* 100                             
                          # convert from death rate per 100,000 to per 10 Mio. people
                          for x in ["Total", "Less than 65 years"]]

Now we still need to add the kills by terrorists to the data. For this purpose, I took the number of people killed in terrorist attacks between 2001 and 2015 from Statista, and averaged over the 15 years. Since the data from Eurostat is in dead people / 100,000 inhabitants, we still need to convert this number a bit to get a comparable value. I estimate the population of Western Europe to be around 450 Million, of which 91.5% are aged 65 and under. Based on these numbers, I can get the death rate of people caused by terrorist attacks (assuming everyone killed is < 65).

This process might seem a bit crude, but the exact numbers really don’t matter. Even if my estimates were wrong by a factor of 2, virtually nothing would change in the resulting proportions.

In [6]:
terrorism_deaths = 567 / 15 # fatalities per year
w_e_inhabitants = 450E6
w_e_inhabitants_under_65 = w_e_inhabitants * .915

def add_terror(df,rate):
    return df.append(pd.Series([rate],index=["Terrorism"]))

total_data = add_terror(total_data, terrorism_deaths / w_e_inhabitants * 1E7)
young_data = add_terror(young_data, terrorism_deaths / w_e_inhabitants_under_65 * 1E7)

Finally, I add a ‘other’ column to the data frames, to show how much of the data we threw away when we picked only the causes of death in the rename_keys dictionary.

In [7]:
def add_other(df, total):
    return df.append(pd.Series([total - df.sum()], index=["Other"]))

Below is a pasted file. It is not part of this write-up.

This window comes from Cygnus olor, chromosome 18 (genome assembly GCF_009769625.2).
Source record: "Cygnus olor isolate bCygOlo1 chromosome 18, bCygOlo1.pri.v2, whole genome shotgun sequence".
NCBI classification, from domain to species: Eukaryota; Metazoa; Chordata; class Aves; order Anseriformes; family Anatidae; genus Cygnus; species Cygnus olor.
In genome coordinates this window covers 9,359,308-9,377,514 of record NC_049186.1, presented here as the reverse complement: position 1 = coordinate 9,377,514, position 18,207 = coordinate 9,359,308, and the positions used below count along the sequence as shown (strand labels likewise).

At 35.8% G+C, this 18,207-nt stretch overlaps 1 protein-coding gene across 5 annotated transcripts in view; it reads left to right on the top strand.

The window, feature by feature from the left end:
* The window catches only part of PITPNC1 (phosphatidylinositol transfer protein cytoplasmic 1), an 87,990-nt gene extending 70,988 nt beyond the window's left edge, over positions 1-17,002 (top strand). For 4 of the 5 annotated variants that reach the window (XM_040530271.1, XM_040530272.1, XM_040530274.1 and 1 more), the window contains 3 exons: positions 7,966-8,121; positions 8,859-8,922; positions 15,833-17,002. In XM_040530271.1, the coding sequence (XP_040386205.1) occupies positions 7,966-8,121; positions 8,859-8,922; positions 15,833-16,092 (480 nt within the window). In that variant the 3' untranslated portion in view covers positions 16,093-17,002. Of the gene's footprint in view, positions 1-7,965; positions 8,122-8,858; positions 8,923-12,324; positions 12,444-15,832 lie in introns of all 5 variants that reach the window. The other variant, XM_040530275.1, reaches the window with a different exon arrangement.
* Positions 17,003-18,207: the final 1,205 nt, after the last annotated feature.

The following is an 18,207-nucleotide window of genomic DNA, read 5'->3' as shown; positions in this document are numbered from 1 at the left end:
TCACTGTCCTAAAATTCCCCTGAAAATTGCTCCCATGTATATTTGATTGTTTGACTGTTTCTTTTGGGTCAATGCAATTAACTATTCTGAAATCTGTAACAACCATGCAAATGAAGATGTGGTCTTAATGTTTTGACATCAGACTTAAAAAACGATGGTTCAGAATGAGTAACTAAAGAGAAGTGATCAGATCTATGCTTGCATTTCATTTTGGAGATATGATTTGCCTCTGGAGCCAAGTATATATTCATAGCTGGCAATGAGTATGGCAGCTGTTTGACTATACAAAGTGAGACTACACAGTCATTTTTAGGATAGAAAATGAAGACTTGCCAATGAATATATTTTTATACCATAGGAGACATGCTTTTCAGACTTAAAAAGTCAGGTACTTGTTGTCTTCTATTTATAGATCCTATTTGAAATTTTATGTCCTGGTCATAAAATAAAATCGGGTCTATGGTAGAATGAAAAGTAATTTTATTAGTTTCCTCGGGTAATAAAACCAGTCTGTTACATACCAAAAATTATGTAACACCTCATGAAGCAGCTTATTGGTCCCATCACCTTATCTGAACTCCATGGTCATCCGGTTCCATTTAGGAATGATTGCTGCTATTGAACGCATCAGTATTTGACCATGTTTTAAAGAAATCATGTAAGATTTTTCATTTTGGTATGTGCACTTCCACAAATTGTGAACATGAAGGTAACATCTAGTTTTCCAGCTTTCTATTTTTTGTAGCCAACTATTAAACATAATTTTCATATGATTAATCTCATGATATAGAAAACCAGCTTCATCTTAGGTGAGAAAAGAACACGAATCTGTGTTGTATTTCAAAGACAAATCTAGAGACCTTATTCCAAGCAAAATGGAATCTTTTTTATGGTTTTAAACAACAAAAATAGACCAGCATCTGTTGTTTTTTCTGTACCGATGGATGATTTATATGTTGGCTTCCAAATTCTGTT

total_deaths = "All causes of death (A00-Y89) excluding S00-T98"
total_data = add_other(total_data, 
                    data_mean["Total"][total_deaths] * 100)
young_data = add_other(young_data, 
                    data_mean["Less than 65 years"][total_deaths] * 100)

Plot the data

We can now produce a first bar plot of the data sets:

In [8]:
fig, (ax1, ax2) = plt.subplots(1,2,figsize=(12,8))

pos = np.arange(len(total_data))
ax1.bar(pos, total_data)
ax2.bar(pos, young_data);

Well, that doesn’t look so nice, yet. We need to add some labels and captions, so it becomes clear what we are plotting.

In [9]:
fig, (ax1, ax2) = plt.subplots(1,2,figsize=(12,8))
fig.text(s="The most common ways to die in the West",x=0.05,y=1,fontsize=24)
fig.text(s="Standardized death rate per 10 Mio. people "
         "in Western Europe, 2011-2013, average per year",x=0.05,y=.95)
pos = np.arange(len(total_data))

ax1.bar(pos, total_data)
ax1.set_xticks(pos)                   # set tick positions
ax1.set_xticklabels(total_data.index) # set tick labels

ax2.bar(pos, young_data)
ax2.set_xticks(pos)
ax2.set_xticklabels(young_data.index);

Well, these labels are impossible to read, because they overlap. Let’s change the orientation of the bar plot to horizontal, so the labels are getting more horizontal space.

In [10]:
fig, (ax1, ax2) = plt.subplots(1,2,figsize=(12,8))
fig.text(s="The most common ways to die in the West",x=0.05,y=1,fontsize=24)
fig.text(s="Standardized death rate per 10 Mio. people "
         "in Western Europe, 2011-2013, average per year",x=0.05,y=.95)
pos = np.arange(len(total_data),0,-1)

# align the center of the bar at the specified locations
ax1.barh(pos, total_data, align="center")  
ax1.set_yticks(pos)                        # set tick positions
ax1.set_yticklabels(total_data.index)      # set tick labels

ax2.barh(pos, young_data, align="center")
ax2.set_yticks(pos)
ax2.set_yticklabels(young_data.index, va="center");

Now the labels are readable, but the two diagrams stil overlap. Actually, there is no real reason to print the labels twice, since both plots show the same thing anyway. We can just combine the two bar plots into one subplot.

In [11]:
fig, ax = plt.subplots(figsize=(10,14))
fig.text(s="The most common ways to die in the West",x=0.05,y=1,fontsize=24)
fig.text(s="Standardized death rate per 10 Mio. people "
         "in Western Europe, 2011-2013, average per year",x=0.05,y=.95)

# location of total data bars, we need more space now
pos1 = np.arange(3*len(total_data),0,-3) 
ax.barh(pos1, total_data, align="center", color="red", 
        label="All Western Europeans")

pos2 = pos1 - 1 # location of young data bars
ax.barh(pos2, young_data[total_data.index], align="center", 
        label="Western Europeans aged 65 and under")